I’m old-fashioned in at least one respect. I get the New York Times delivered to my door, and that’s how I normally learn about real estate auctions.
Whether by the public administrators of Queens, Manhattan and Brooklyn or by companies that specialize in such auctions, advertisements in print are the norm.
Not so, it seems, with Sheldon Good & Co., which is conducting separate auctions of apartments in two new developments on the same day, Feb. 13.
Because I check real estate blogs frequently, I found out about them by accident, by coming across posts online that, in one instance, referred to a tip and, in the second, a mention in a newspaper column. I didn’t see a single print ad.
One of the auctions is for 25 apartments in Queens, technically in Long Island City but seemingly in Astoria. (I blogged about it last week.) The other is for six apartments in Washington Heights, just south of the George Washington Bridge and at the edge of Highbridge Park.
Frankly, I didn’t try to check with the auctioneer to ask what’s up because of timing: I didn’t decide to write this post until last night. Maybe the company ran ads in other publications such as the Daily News and the Post and maybe there’s a justifiable explanation for the omission.
Or maybe the company just doesn’t want to part with any of its profit. There is, after all, a 6 percent buyer’s premium, and Sheldon Good undoubtedly is getting paid by the developers as well.
I have been given to understand that auction firms and developers go through a tortured dance in which they agree on minimum bids, reserve prices, a marketing budget, commissions (buyer’s premium), direct payment from the developer and an apportionment of expenses, among other things.
My guess is that Sheldon Good & Co. has proved to be a tough negotiator, maximizing how much money it will make.
But how does it serve a developer’s passion to dispatch its white elephants with as little blood lost as possible if the auction company doesn’t round up as many bidders as possible? Public relations is one arrow in the marketing quiver, and it works. But advertising also is an essential weapon to spread the word far and wide, and I’m puzzled why the developers didn’t insist on it.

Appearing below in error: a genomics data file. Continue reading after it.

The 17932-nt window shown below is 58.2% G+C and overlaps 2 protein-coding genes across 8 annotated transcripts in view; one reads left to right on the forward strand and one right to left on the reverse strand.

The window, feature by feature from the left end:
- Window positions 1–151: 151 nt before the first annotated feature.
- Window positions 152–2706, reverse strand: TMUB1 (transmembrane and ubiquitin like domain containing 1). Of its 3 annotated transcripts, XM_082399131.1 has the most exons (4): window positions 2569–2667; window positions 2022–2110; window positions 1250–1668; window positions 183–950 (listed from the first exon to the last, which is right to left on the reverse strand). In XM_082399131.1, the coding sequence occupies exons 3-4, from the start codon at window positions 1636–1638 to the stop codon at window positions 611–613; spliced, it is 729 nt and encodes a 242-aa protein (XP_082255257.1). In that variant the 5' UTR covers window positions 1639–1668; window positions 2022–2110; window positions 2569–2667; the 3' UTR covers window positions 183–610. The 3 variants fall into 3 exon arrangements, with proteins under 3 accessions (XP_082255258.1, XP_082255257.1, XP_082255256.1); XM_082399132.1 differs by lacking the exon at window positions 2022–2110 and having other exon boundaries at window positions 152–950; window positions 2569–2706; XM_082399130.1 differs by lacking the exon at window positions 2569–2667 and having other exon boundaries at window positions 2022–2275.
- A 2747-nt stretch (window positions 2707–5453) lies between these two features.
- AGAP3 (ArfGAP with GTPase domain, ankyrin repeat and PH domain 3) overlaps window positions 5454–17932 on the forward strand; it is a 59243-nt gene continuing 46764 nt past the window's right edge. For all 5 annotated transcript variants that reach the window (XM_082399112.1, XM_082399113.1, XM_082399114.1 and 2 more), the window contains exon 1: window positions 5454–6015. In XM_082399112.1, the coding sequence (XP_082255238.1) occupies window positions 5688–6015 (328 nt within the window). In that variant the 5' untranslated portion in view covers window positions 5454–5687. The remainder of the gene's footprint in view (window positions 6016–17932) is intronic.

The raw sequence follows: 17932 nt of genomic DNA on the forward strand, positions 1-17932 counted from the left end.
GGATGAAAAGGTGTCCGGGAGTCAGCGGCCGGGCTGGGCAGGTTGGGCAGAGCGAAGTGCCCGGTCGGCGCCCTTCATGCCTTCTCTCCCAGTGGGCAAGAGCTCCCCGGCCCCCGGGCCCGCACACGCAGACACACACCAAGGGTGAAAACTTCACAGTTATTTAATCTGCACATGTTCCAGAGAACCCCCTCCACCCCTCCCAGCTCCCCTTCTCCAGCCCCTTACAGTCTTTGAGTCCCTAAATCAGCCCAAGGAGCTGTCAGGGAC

It is the duty of listing agents–a role that the auction company plays–to expose properties virtually to everyone who might want to buy them for the highest price with the least amount of difficulty. On the surface, anyway, I don’t see how Sheldon Good & Co. reaches that standard.
Apparently, the only way to see what Sheldon Good puts up for auction, is to check the site. That approach strikes me as not a little arrogant, self-serving and unprofessional.
Update: An advertisement for each auction is published in the Feb. 16 Real Estate section of the Times.
Licensed Associate Real Estate Broker
Senior Vice President
Charles Rutenberg Realty
127 E. 56th Street
New York, NY 10022
I did see them advertise this on the front page of the free Metro newspaper. Not sure what the circulation is but you see them all over the city in the morning.
I went to the viewings of the LIC property and there must have been some kind of publicity behind it because there were hundreds of people there. The lobby was packed and it seemed each info presentation in the penthouse were essentially, standing room only.
Majority of people there were Asian so maybe that where they advertised and that is there demographic for that property.
The thing is, the more the merrier. I wouldn’t assume that urban professionals in low-paying jobs wouldn’t be interested in bidding. So advertising so selectively, if so, can’t ensure the highest prices for the units. Also, I’ll bet most of the visitors you saw didn’t appreciate that the auction is not absolute; it’s one thing to trumpet low minimum bids and quite another to have reserves that presumably are much higher.